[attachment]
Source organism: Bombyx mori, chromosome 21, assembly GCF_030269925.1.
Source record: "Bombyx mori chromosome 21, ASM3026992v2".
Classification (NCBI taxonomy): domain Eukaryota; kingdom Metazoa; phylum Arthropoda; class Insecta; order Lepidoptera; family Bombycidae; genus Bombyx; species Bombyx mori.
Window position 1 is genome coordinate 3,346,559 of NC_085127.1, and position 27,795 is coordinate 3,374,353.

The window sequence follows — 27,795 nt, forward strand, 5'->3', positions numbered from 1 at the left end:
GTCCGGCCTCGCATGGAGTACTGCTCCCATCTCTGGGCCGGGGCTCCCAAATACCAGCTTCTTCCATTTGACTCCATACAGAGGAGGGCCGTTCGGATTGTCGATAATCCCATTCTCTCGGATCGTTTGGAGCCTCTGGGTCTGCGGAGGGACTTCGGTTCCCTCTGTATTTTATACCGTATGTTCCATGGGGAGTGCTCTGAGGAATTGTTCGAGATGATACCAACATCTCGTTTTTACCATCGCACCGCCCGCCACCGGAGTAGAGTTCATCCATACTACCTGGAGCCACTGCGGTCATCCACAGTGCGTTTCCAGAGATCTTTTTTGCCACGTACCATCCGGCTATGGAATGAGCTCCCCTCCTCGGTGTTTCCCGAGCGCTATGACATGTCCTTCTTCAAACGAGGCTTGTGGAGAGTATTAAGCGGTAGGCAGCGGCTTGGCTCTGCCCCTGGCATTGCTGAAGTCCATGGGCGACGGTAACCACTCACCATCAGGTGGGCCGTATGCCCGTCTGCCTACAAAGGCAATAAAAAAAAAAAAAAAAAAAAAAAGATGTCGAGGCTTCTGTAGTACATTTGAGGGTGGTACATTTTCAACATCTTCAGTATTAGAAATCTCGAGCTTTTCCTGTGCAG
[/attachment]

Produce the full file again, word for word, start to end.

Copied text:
Source organism: Bombyx mori, chromosome 21, assembly GCF_030269925.1.
Source record: "Bombyx mori chromosome 21, ASM3026992v2".
Classification (NCBI taxonomy): domain Eukaryota; kingdom Metazoa; phylum Arthropoda; class Insecta; order Lepidoptera; family Bombycidae; genus Bombyx; species Bombyx mori.
Window position 1 is genome coordinate 3,346,559 of NC_085127.1, and position 27,795 is coordinate 3,374,353.

The window sequence follows — 27,795 nt, forward strand, 5'->3', positions numbered from 1 at the left end:
GTCCGGCCTCGCATGGAGTACTGCTCCCATCTCTGGGCCGGGGCTCCCAAATACCAGCTTCTTCCATTTGACTCCATACAGAGGAGGGCCGTTCGGATTGTCGATAATCCCATTCTCTCGGATCGTTTGGAGCCTCTGGGTCTGCGGAGGGACTTCGGTTCCCTCTGTATTTTATACCGTATGTTCCATGGGGAGTGCTCTGAGGAATTGTTCGAGATGATACCAACATCTCGTTTTTACCATCGCACCGCCCGCCACCGGAGTAGAGTTCATCCATACTACCTGGAGCCACTGCGGTCATCCACAGTGCGTTTCCAGAGATCTTTTTTGCCACGTACCATCCGGCTATGGAATGAGCTCCCCTCCTCGGTGTTTCCCGAGCGCTATGACATGTCCTTCTTCAAACGAGGCTTGTGGAGAGTATTAAGCGGTAGGCAGCGGCTTGGCTCTGCCCCTGGCATTGCTGAAGTCCATGGGCGACGGTAACCACTCACCATCAGGTGGGCCGTATGCCCGTCTGCCTACAAAGGCAATAAAAAAAAAAAAAAAAAAAAAAAGATGTCGAGGCTTCTGTAGTACATTTGAGGGTGGTACATTTTCAACATCTTCAGTATTAGAAATCTCGAGCTTTTCCTGTGCAG